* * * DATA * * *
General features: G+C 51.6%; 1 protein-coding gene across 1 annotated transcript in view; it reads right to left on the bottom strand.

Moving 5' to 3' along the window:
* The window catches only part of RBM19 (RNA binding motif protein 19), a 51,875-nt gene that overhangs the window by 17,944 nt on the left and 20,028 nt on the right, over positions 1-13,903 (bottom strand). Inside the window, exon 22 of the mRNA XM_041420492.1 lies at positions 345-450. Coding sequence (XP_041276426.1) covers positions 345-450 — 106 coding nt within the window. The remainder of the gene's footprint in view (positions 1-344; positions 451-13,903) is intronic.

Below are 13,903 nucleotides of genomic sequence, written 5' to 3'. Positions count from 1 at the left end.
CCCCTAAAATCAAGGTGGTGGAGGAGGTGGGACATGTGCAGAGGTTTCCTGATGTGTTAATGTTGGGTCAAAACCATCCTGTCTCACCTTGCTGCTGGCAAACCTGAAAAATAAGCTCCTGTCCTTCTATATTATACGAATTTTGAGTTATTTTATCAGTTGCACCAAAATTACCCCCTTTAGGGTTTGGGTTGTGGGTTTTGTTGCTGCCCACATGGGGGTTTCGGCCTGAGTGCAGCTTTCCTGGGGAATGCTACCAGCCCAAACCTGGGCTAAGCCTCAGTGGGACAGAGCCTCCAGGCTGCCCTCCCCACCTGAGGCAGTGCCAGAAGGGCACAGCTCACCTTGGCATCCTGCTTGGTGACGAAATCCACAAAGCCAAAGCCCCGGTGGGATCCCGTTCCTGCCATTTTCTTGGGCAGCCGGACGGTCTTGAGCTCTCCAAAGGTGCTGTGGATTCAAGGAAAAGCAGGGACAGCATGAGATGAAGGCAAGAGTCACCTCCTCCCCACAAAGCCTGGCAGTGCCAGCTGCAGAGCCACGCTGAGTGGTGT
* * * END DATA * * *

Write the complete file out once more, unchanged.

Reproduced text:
General features: G+C 51.6%; 1 protein-coding gene across 1 annotated transcript in view; it reads right to left on the bottom strand.

Moving 5' to 3' along the window:
* The window catches only part of RBM19 (RNA binding motif protein 19), a 51,875-nt gene that overhangs the window by 17,944 nt on the left and 20,028 nt on the right, over positions 1-13,903 (bottom strand). Inside the window, exon 22 of the mRNA XM_041420492.1 lies at positions 345-450. Coding sequence (XP_041276426.1) covers positions 345-450 — 106 coding nt within the window. The remainder of the gene's footprint in view (positions 1-344; positions 451-13,903) is intronic.

Below are 13,903 nucleotides of genomic sequence, written 5' to 3'. Positions count from 1 at the left end.
CCCCTAAAATCAAGGTGGTGGAGGAGGTGGGACATGTGCAGAGGTTTCCTGATGTGTTAATGTTGGGTCAAAACCATCCTGTCTCACCTTGCTGCTGGCAAACCTGAAAAATAAGCTCCTGTCCTTCTATATTATACGAATTTTGAGTTATTTTATCAGTTGCACCAAAATTACCCCCTTTAGGGTTTGGGTTGTGGGTTTTGTTGCTGCCCACATGGGGGTTTCGGCCTGAGTGCAGCTTTCCTGGGGAATGCTACCAGCCCAAACCTGGGCTAAGCCTCAGTGGGACAGAGCCTCCAGGCTGCCCTCCCCACCTGAGGCAGTGCCAGAAGGGCACAGCTCACCTTGGCATCCTGCTTGGTGACGAAATCCACAAAGCCAAAGCCCCGGTGGGATCCCGTTCCTGCCATTTTCTTGGGCAGCCGGACGGTCTTGAGCTCTCCAAAGGTGCTGTGGATTCAAGGAAAAGCAGGGACAGCATGAGATGAAGGCAAGAGTCACCTCCTCCCCACAAAGCCTGGCAGTGCCAGCTGCAGAGCCACGCTGAGTGGTGT